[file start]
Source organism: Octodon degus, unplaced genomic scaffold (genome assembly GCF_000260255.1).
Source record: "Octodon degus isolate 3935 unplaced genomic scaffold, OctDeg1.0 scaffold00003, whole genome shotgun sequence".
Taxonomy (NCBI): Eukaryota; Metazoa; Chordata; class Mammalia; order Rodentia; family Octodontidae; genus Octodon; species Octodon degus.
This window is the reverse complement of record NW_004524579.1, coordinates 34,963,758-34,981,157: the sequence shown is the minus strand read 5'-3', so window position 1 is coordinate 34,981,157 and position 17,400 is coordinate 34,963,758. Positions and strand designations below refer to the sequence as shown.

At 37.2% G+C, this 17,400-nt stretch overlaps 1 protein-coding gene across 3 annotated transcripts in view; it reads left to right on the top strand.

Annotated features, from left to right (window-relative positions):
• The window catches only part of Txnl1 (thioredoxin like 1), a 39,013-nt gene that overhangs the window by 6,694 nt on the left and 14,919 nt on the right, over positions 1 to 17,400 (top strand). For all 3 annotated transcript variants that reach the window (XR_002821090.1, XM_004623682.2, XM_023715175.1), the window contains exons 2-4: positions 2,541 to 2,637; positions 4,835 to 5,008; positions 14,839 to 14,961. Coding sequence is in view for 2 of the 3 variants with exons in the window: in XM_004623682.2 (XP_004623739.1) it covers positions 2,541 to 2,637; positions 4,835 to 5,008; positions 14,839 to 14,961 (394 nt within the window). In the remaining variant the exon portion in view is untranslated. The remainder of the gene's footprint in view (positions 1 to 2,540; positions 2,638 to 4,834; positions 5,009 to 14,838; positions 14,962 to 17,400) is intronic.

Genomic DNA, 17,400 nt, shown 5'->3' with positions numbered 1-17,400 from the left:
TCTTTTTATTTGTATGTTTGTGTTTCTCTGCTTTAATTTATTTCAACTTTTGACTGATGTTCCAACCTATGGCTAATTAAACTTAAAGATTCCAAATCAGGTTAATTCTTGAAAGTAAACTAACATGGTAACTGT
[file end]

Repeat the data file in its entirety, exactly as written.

Source organism: Octodon degus, unplaced genomic scaffold (genome assembly GCF_000260255.1).
Source record: "Octodon degus isolate 3935 unplaced genomic scaffold, OctDeg1.0 scaffold00003, whole genome shotgun sequence".
Taxonomy (NCBI): Eukaryota; Metazoa; Chordata; class Mammalia; order Rodentia; family Octodontidae; genus Octodon; species Octodon degus.
This window is the reverse complement of record NW_004524579.1, coordinates 34,963,758-34,981,157: the sequence shown is the minus strand read 5'-3', so window position 1 is coordinate 34,981,157 and position 17,400 is coordinate 34,963,758. Positions and strand designations below refer to the sequence as shown.

At 37.2% G+C, this 17,400-nt stretch overlaps 1 protein-coding gene across 3 annotated transcripts in view; it reads left to right on the top strand.

Annotated features, from left to right (window-relative positions):
• The window catches only part of Txnl1 (thioredoxin like 1), a 39,013-nt gene that overhangs the window by 6,694 nt on the left and 14,919 nt on the right, over positions 1 to 17,400 (top strand). For all 3 annotated transcript variants that reach the window (XR_002821090.1, XM_004623682.2, XM_023715175.1), the window contains exons 2-4: positions 2,541 to 2,637; positions 4,835 to 5,008; positions 14,839 to 14,961. Coding sequence is in view for 2 of the 3 variants with exons in the window: in XM_004623682.2 (XP_004623739.1) it covers positions 2,541 to 2,637; positions 4,835 to 5,008; positions 14,839 to 14,961 (394 nt within the window). In the remaining variant the exon portion in view is untranslated. The remainder of the gene's footprint in view (positions 1 to 2,540; positions 2,638 to 4,834; positions 5,009 to 14,838; positions 14,962 to 17,400) is intronic.

Genomic DNA, 17,400 nt, shown 5'->3' with positions numbered 1-17,400 from the left:
TCTTTTTATTTGTATGTTTGTGTTTCTCTGCTTTAATTTATTTCAACTTTTGACTGATGTTCCAACCTATGGCTAATTAAACTTAAAGATTCCAAATCAGGTTAATTCTTGAAAGTAAACTAACATGGTAACTGT